Saturday, June 22, 2013

Polikarpov I-16 type 4

This little Rata was built several years ago. It is the A-Model version of the Polikarpov I-16 type 4, and it was quite difficult to assemble. The kit had very well defined engraved panel lines, but that was the most redeeming feature. It is supposed to be one of the more accurate I-16s around, but I would not have a go at it again. The Hasegawa kit is so much simpler to assemble, although it is claimed that it is not as accurate a representation.

The I-16 is finished in colors typical of the VVS in mid-1941, and the unit markings are fictional.

Wednesday, June 19, 2013

The Beast from Beth Page: Grumman F6F-5, VF-27, USS Princeton (CVL-23, 1944)

The Grumman Hellcat had the most favorable kill ratio of any allied fighter of WW2. It also helped that both the Japanese Army and the Navy had deplorable training standards by the end of the war. The Hellcat was indeed a beast, weighing in at 12,598 lb (5,714 kg) and with a wingspan of 42 feet and 10 inches (13.06 m). It had a maximum speed of 380 mph (610 km/h) and a range of 945 miles (1,520 km). The Hellcat was armed with six .50 caliber machine guns and it could carry both bombs and rockets in various combinations or even a torpedo. All Hellcats were built at Grumman's Beth Page plant on Long Island.

VF-27, the squadron that this aircraft belonged to, was activated at NAS Norfolk in April 1942 with the designation VGF-27 and equipped with Wildcats. The unit first saw action over French Morocco during Operation Torch and it remained aboard USS Suwannee for eight months. VGF-27 was re-designated VF-27 in March 1943 and deployed to Guadalcanal. The unit was refitted with Hellcats in the United States in early 1944 before embarking on USS Princeton. The cat's mouth markings were applied while stationed at Kahului NAS on Maui, mainly by the squadron artist, Robert Burnell.

June saw VF-27 flying missions against both Saipan and Tinian, and it participated in the "Great Marianas Turkey Shoot" on June 19th. On September 21, VF-27 flew a fighter sweep over Manila, claiming 38 IJN and IJAAF aircraft in the process. Formosa was also attacked before the Princeton returned to the Leyte Gulf as apart of Task Force 38.3. On October 24. VF-27 claimed 36 enemy aircraft, and four VF-27 pilots became "aces in a day", but Princeton had been hit at 0938 that same morning. A single bomb exploded in the midst of the Grumman TBF Avengers that were armed on the hanger deck. There were several explosions, and she could not be saved due to the heavy fires on board. The USS Princeton was sunk by US torpedoes seven hours later. This was the end of VF-27s war cruise, and as the Hellcats landed on other carriers, some navy commanders had opinions about the cat's mouth insignia, and they were promptly painted over. The unit had claimed 136 victories, out of which 104 were claimed on three days.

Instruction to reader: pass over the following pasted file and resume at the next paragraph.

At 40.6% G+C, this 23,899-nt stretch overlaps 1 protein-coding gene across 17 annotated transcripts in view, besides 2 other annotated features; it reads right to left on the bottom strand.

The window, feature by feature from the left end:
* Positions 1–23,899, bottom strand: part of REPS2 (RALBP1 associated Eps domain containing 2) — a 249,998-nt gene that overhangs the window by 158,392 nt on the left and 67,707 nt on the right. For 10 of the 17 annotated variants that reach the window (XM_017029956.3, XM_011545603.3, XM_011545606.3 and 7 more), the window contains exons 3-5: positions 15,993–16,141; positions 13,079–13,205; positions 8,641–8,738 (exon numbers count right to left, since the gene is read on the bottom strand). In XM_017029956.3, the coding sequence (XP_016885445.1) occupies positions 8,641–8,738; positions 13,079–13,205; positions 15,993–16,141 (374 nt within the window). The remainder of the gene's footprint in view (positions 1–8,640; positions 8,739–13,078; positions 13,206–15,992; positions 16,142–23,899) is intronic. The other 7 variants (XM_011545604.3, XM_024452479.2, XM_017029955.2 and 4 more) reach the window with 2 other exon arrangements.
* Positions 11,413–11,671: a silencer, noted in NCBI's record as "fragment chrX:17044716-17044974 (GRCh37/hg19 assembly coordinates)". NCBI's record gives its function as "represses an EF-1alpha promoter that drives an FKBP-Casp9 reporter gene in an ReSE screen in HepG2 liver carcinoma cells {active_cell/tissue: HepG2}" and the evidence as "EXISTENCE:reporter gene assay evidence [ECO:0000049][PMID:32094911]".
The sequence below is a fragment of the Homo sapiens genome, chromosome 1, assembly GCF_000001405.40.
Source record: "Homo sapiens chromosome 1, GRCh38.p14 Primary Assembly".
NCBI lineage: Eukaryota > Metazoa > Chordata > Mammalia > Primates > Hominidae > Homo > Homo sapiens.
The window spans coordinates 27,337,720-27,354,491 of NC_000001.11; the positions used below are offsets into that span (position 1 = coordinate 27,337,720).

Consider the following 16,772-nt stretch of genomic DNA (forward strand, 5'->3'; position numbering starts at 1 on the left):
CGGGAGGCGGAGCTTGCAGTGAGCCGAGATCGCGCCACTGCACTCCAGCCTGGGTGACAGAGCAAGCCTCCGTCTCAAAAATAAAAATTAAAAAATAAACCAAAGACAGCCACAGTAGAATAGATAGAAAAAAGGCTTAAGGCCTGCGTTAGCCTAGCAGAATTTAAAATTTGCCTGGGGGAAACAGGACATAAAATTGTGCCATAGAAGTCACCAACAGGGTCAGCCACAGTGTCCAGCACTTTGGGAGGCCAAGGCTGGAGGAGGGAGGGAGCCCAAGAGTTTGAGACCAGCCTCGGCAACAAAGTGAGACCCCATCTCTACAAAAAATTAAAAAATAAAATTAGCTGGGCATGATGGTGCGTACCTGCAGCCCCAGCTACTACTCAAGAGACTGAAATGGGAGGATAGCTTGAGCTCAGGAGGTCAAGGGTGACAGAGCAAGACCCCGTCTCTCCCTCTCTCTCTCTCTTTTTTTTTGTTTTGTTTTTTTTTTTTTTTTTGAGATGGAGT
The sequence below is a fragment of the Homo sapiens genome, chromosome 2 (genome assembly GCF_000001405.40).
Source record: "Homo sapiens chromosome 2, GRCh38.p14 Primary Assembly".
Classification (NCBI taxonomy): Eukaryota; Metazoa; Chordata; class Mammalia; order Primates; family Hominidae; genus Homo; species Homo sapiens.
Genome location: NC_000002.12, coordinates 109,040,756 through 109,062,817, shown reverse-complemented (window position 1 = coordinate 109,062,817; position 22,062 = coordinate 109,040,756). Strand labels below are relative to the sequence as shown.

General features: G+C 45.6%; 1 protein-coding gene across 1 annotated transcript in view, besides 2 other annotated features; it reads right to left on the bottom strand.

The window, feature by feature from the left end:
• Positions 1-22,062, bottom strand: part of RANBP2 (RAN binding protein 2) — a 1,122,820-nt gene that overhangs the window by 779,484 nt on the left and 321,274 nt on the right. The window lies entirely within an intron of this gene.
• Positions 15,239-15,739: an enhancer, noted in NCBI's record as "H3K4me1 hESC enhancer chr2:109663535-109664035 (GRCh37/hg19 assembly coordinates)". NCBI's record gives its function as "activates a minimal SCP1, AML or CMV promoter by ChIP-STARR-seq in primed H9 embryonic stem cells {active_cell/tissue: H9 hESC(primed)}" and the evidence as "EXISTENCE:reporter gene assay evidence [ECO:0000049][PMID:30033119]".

VF-27 was eventually reformed on USS Independence and one more victory was claimed before the war ended. The unit was disbanded on November 26, 1945. Ten pilots became aces and seven were lost.

The model is built out of the Hobbyboss Easy Assembly kit. I did get a couple of the easy assembly kits to entertain my daughter, who has decorated her room with some very colorful re-interpretations of both old and modern aircraft as well as a pink and yellow Typhoon class SSBN. It is, however, nice to share a hobby and it provides lots of quality time accompanied by good music. The Hellcat kit sported a good fit, excluding the canopy, with nice engraved panel lines. The livery is - obviously - insignia blue all over, although the nose art decals were a bit difficult to get to settle properly. I added seat belts to the cockpit and a radio antenna. Considering the cost of the kit, it was adequate, although I may want to try building the much-praised Eduard Hellcat kit at some point in the future for a more accurate model.